People this age also seem to be aware that they’re struggling. Only 14% say they’re “very confident” they’ll be able to retire comfortably, and nearly a third have taken a loan or withdrawal from their retirement account.

So how much work would it take for the average Generation X-er to get back on track? If you’re on the older side of the spectrum (about 54) with only $66,000 saved, you’ll need to dramatically take your savings to the next level. Even if you save $2,000 per month earning a 7% annual return, you’d only have around $500,000 saved by age 65. For those who are around age 40 with $66,000 saved, stashing away $800 per month will get you to savings of about $1 million by age 65.

Millennials

The median estimated amount in millennials’ retirement accounts is $23,000, which isn’t surprising considering they have a lot of time left to save for retirement. However, given their young age, millennials are very much engaged in the topic of retirement. More than half (53%) say they expect their primary source of income in retirement to be their personal savings (as opposed to a pension or Social Security benefits), and 72% say they’re interested in learning more about how to achieve their retirement goals.

Whether that $23,000 now will amount to enough savings in the future, though, largely depends on how much you’re saving and how long you have until retirement.

Millennials are classified as those born between 1979 and 2000, which is a huge range. If you’re a 40-year-old millennial with only $23,000 saved, you may need to supercharge your savings earlier rather than later. For example, if you want, say, $800,000 saved by age 65, you’d need to save roughly $900 per month for the next 25 years to reach that goal, assuming you’re earning a 7% annual rate of return on your investments.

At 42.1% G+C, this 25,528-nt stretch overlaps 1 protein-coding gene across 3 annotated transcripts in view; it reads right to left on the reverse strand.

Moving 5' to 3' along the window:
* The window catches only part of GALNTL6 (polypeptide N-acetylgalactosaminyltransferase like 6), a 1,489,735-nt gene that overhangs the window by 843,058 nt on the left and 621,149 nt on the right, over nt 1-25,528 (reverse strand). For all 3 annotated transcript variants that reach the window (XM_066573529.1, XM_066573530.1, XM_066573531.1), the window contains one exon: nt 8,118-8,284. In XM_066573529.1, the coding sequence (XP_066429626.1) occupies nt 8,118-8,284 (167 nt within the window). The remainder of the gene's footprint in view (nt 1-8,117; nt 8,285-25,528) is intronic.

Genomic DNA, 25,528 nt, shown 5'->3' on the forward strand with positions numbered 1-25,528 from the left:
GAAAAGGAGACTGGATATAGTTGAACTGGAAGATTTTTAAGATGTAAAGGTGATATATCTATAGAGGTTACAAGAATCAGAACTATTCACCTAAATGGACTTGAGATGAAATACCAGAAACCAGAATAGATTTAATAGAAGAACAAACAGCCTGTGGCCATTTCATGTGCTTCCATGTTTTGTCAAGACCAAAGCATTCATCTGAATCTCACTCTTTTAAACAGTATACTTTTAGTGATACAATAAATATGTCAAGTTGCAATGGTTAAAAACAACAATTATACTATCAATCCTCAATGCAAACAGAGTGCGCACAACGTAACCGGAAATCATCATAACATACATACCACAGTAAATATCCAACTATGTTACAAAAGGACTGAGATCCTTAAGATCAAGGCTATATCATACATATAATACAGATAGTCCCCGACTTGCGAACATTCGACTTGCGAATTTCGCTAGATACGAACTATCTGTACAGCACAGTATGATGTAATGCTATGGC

What’s holding workers back ?

Ideally, each generation should be much farther toward their retirement savings goals — particularly because they have access to retirement plans provided by their employers.

But other financial concerns get in the way. The biggest one: daily living expenses, which was cited by 65 percent of respondents. Then there’s generational debt, with 43 percent; housing costs, 43 percent; and health-care costs, 32 percent. Surveys show that 22 percent of workers admitted to taking a lump sum distribution from their retirement funds without moving the money to another plan. It’s not all bleak when it comes to retirement. There will be other sources of income, such as Social Security or the proceeds you may see if you decide to sell your home. Workers would be wise to understand the benefits that contributing to a workplace plan can bring. That includes the potential savings from lowering your taxable income, the extra money you may receive from employer matches, and the potential to save more once you’re 50 and older through catch-up contributions.

What to do if you’re off track?